On her birthday, she had two teeth pulled. She wrote to Toby, “My jaw was fearfully cut up trying to remove the bits as they splintered. I have had a very bad time of it…” (Zambucka, 102-3)
In addition to problems with her teeth, she also had frequent headaches, regular bouts of the flu, and had lost weight. But despite all the things going wrong with her health, that winter, Ka‘iulani flirted up a storm. She wrote to Toby, “One of my young men came out to see me yesterday…[I want to] have a little more fun as my fling is limited. I intend to get as much amusement this winter as I possibly can.” (Zambucka, 115)
Why was she so desperate to have fun that winter? Because there was an arranged marriage waiting for her in the spring. She told Toby that it was with “a man I don’t care much for either way.” (Linnéa, 162) “…I must have been born under an unlucky star as I seem to have my life planned out for me in such a way that I cannot alter it…My engagement is a great secret approved of by Mr. Davies and my Father – It is being kept secret for political reasons.” (Stassen-McLaughlin, 50)
So the big question here is: who was it? Unfortunately, no one knows for sure. Some authors think it was Kawānanakoa; some think it was one of Clive Davies’s sons. All we know is that Ka‘iulani didn’t want to marry this man, but seemed resigned to the fact that she had to.
Unfortunately, we’re going to see more of that fatalism emerge in her – that belief that things were happening around her that she was powerless to fight.
Trial by Fire
That winter, Ka‘iulani and Archie went back to Menton in the French Riviera. There, they learned that Lili‘u had been released from house arrest and gone to Washington, D.C. for President McKinley’s inauguration. But they didn’t have a lot of mental or emotional bandwidth for Lili‘u’s continued quest to regain her crown and her lands in Hawai‘i.
Both Ka‘iulani and her father were worried about money. It cost a lot to live the lifestyle they’d adopted. And they were both stricken by grief when they learned that Ka‘iulani’s half-sister Annie – the one who’d spent the first year with her at Great Harrowden Hall – had died in March at the age of 29, back home in Honolulu.
According to author Sharon Linnéa, Ka‘iulani wrote to her aunt, asking for permission to come home. Lili’u said no. (165)
So when the winter season was over, Archie and Ka‘iulani moved north to Paris. They lived on the fashionable Champs Elysees, and Ka‘iulani befriended the Comte de Chevilly, who lived next door and had three daughters, two about her age.
She arrived as preparations were nearly complete for the city’s Bazar de la Charité, an annual charity fundraiser. This year, the event had taken over a wooden warehouse and recreated a street of Old Paris, with individual stalls for vendors selling goods. Many royal and aristocratic women worked the bazaar, making it a social event as well as a charitable one.
As a visiting royal, Ka‘iulani had been invited and had planned to go on May 4.
But that morning, she woke up with a terrible headache that was bad enough to call a doctor. The doctor advised her to stay in bed and go to the bazaar another day. Ka‘iulani obeyed his orders – a decision that saved her life.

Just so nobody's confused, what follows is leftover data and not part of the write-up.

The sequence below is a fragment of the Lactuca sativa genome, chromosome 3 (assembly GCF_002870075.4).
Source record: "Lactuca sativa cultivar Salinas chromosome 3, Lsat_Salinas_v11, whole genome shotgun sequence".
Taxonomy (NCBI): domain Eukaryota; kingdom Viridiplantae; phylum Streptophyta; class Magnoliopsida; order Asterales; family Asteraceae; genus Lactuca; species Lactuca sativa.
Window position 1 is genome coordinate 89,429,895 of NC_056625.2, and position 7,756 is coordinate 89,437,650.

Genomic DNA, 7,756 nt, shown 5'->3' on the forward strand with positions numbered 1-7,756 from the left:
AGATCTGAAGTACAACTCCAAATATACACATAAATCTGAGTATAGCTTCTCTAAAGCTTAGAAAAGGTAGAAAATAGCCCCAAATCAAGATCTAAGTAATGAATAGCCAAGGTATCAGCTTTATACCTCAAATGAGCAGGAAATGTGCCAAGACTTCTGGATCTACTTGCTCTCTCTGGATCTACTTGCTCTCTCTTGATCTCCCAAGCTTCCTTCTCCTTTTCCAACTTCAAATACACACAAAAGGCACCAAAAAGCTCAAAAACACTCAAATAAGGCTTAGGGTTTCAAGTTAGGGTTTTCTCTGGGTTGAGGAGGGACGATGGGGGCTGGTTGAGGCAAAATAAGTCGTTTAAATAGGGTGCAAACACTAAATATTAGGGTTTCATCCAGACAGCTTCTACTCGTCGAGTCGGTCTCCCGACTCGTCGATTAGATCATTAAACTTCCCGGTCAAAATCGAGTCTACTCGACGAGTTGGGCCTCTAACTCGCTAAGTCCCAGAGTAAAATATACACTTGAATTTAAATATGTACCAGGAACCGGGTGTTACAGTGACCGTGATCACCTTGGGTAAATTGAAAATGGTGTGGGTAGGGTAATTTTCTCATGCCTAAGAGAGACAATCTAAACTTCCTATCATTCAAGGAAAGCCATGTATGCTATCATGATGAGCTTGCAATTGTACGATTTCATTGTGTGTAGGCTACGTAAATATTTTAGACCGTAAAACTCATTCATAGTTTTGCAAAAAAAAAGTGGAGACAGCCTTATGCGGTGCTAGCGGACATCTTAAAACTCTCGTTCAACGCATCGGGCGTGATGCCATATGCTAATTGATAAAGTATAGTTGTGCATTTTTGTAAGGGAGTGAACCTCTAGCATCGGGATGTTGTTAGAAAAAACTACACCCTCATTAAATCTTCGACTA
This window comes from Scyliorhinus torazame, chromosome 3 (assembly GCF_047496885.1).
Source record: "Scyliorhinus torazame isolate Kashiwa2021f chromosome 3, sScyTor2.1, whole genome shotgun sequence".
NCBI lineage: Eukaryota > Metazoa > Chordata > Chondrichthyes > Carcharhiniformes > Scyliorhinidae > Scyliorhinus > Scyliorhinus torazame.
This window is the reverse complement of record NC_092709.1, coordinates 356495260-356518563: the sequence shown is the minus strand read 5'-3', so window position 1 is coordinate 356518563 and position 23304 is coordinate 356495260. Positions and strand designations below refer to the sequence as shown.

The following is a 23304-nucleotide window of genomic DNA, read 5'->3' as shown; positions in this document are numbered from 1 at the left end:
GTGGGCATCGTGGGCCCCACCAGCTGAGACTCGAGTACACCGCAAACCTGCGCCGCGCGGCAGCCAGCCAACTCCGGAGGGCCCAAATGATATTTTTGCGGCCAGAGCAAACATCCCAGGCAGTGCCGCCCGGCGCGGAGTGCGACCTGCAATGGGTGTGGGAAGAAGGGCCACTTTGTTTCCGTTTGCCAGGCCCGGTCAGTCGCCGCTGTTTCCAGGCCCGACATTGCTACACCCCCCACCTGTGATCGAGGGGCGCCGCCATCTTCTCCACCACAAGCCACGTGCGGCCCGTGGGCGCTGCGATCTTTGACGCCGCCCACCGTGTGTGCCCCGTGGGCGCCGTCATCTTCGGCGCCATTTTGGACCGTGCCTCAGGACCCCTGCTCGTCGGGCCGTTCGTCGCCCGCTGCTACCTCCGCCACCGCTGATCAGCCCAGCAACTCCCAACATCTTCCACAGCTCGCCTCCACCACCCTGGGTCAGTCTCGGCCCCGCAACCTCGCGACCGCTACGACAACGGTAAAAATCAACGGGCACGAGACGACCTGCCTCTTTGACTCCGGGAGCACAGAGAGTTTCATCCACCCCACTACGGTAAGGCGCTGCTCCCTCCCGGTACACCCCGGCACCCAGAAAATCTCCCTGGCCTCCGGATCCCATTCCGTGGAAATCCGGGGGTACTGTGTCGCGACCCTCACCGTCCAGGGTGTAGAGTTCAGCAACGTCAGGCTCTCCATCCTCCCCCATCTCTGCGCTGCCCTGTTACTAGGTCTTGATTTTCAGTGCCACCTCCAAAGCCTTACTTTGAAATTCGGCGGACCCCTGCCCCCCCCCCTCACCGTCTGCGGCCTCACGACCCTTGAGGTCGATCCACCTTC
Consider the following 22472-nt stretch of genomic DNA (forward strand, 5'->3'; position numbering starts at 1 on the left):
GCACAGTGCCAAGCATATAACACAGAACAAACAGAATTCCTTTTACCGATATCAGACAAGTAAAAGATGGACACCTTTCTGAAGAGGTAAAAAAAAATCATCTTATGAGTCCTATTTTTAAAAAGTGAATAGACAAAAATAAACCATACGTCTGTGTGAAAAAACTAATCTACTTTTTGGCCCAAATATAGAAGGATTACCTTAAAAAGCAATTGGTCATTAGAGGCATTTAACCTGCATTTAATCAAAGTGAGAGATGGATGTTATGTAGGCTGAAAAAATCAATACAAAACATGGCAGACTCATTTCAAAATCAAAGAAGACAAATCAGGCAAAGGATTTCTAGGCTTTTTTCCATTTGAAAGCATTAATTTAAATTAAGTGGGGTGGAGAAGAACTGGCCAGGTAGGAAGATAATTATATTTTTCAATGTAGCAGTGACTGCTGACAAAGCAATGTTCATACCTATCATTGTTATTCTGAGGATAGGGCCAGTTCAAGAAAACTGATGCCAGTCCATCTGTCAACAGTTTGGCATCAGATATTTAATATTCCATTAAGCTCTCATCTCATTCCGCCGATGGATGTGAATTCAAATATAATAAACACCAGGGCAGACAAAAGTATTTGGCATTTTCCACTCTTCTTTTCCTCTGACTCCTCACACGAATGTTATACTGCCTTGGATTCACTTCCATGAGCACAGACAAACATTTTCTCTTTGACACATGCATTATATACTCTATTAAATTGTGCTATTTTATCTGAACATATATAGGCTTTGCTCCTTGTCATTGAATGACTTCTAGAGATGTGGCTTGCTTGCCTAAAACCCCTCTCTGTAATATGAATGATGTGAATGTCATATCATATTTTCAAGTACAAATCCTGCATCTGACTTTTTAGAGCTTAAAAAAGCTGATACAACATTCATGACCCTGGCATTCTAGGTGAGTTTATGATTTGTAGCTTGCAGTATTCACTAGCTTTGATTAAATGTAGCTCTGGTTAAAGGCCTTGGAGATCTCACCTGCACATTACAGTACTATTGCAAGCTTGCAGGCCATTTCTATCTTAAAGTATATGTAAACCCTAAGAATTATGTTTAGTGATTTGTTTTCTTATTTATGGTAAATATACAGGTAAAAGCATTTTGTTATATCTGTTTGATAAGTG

At 4 p.m. that afternoon, she heard noises outside – frightened noises, like screaming and crying. In the bazaar, a film projector had caught fire, which spread rapidly though the temporary construction inside the warehouse, made largely of cardboard and papier-mâché. Because the doors only opened from the outside, no one inside could escape without help. Five minutes after the fire began, the roof collapsed, trapping almost everyone inside.
Many of the women working there had burned to death, including the Empress of Austria’s sister. Ka‘iulani’s friends – the two oldest daughters of the Comte de Chevilly – had both died in the fire; the oldest, Marie Louise, had died on her 21st birthday.
Afterward, Ka‘iulani wrote to her aunt: “I have never heard of anything so fearful in my life. Nearly all the…victims were women and young ones too. There is a count next door who has lost his two daughters…Just imagine all those people gone in less than half an hour. And the dreadful agony they must have suffered…” (Zambucka, 120-1)
Ka‘iulani was so disturbed by what happened that her doctor had a word with her dad. Soon, they were off to England, hoping a change of scenery would help Ka‘iulani’s mood. They stayed with her former guardian, Theo Davies, at Tunbridge Wells.
That summer, she wrote to her so-called Father Confessor, Toby. Ever since the charity bazaar fire, she said, she’d been living on milk without a lot of exercise and had put on a few pounds. She wrote, “I’ve quite got out of the way of flirting! I don’t believe I could do it to save my skin.” (Stassen-McLaughlin, 49)
She didn’t mention anything about the arranged marriage that was supposed to be awaiting her that spring. All we can do is speculate that it must have fallen apart.
But as Ka‘iulani was going through physical and emotional turmoil in Europe, her people were going through turmoil of their own in Hawai‘i.
The new U.S. president, William McKinley, agreed to meet with pro-annexationist representatives from Hawai‘i, including Lorrin Thurston. Then, on June 16, 1897, the other shoe finally dropped. President McKinley forwarded a signed annexation treaty to the Senate.